The London side come back from 2-0 down, and with 10 men after captain John Terry was sent off, to draw 2-2 at Camp Nou and go through on aggregate.
Barcelona stunned by Chelsea's resilience
Roberto Di Matteo’s brief, yet remarkable reign as Chelsea’s caretaker manager continued last night as his side eliminated holders Barcelona 3-2 on aggregate to reach next month’s Champions League final in Munich.
Chelsea came from 2-0 down to draw 2-2 and win 3-2 on aggregate, a remarkable feat considering they were down to 10 men for the majority of the game after their captain John Terry was sent off.
A Ramires’ crucial away goal on the stroke of half-time had given them hope and a Fernando Torres injury time goal put the tie game beyond doubt. It was sweet revenge after they were eliminated by the Catalans on away goals in the 2009 semi-finals. As Chelsea’s players danced around on the pitch in celebration, the mood contrasted with the start of the game when 60,000 Catalan flags were waved by the crowd.
Barca had started, as expected, on the offensive. They were frustrated by Chelsea holding up play, though not cynically as the huge crowd’s loud whistles suggested – Gary Cahill overstretched and the defender was replaced by Jose Bosingwa after just 11 minutes.
At the other end, Gerard Pique was briefly knocked unconscious after colliding with Victor Valdes and Didier Drogba after 15 minutes. The defender, seen as crucial to Barca’s chances, returned but he was still dazed and was replaced by Daniel Alves 10 minutes later – not before Drogba had got the better of him to shoot into the side netting in a rare Chelsea attack.
Ahead of the finely poised semi-final tie, Guardiola had said that his players need to “find the balance between patience, rhythm and intensity.”
Barca laboured to find what their coach wanted and the tension was evident in both coaches on the touchline. Pep Guardiola and Roberto Di Matteo, the suited, slimline former professionals, both 41, stood on the edge of their areas urging on their players with their arms.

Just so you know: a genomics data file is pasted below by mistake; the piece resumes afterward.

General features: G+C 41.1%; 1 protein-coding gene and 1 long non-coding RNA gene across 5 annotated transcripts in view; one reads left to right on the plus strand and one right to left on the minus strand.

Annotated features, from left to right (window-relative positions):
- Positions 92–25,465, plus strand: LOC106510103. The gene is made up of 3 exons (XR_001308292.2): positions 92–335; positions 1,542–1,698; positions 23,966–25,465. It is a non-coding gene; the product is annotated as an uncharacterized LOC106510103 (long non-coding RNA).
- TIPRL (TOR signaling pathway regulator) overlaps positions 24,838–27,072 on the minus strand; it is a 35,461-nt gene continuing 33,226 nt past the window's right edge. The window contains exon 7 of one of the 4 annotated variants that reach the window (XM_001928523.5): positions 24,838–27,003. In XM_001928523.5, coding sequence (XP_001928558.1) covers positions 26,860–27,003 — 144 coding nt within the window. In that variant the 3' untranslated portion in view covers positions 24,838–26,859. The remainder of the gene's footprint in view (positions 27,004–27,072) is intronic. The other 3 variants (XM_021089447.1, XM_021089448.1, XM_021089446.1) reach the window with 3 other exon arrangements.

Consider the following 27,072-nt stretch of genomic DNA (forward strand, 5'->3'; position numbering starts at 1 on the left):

Without a breakthrough, frustration crept into Barca’s play with Sergio Busquets, of all players, angrily accusing Drogba of play-acting on 33 minutes. Busquets’ emotions changed a minute later as he celebrated after side-footing in a Cuenca cross. Barca were level on aggregate.
It got much worse for Chelsea, with captain John Terry sent off two minutes later for stupidly lifting his knee into Alexis Sanchez’s back on the edge of the penalty box. Never had the Chelsea song of ‘10 men went to mow’ been so prophetic and the visitors’ reduced ranks were soon 2-1 down on aggregate after 43 minutes when Messi put a ball through for Iniesta to side-foot past Petr Cech.
Barca were ascendant, the crowd delirious – and then a major, unexpected, twist just before the break. Ramires ran onto Lampard’s ball and coolly chipped Valdes from just inside the penalty area for a potentially crucial away goal. The initiative was back with the Londoners.
The goal lifted the 4,600 Chelsea fans who had spent the day relaxing in the Barcelona sun. They had been particularly emboldened before the game and taunted Barca fans with chants of “Jose Mourinho”. They had also sung: “We’re only here for the draw” and “Who needs Messi when we have Kalou?”
When play resumed, Barca swarmed over Chelsea and were awarded a penalty after 47 minutes when Drogba fouled Cesc Fabregas. Lionel Messi, who had not scored in all his previous games against Chelsea, stepped up and hit the cross bar. The tension intensified. Frank Lampard became indignant with Fabregas, before Alexis headed limply past Cech’s post as Barca sought another breakthrough. The Catalans had almost all the possession and passed easily around outside the Chelsea area, but the visitors refused to be drawn out of their defensive positions. They didn’t need to be and as Barca grew more frustrated and pushed forward, they left themselves exposed at the back and a ball forward to substitute Fernando Torres saw the Spaniard round Valdes to score.
The visiting fans celebrated wildly and have travel arrangements to make to Bavaria for a clash against Bayern Munich or Real Madrid – something few would have expected when Di Matteo took charge in February.
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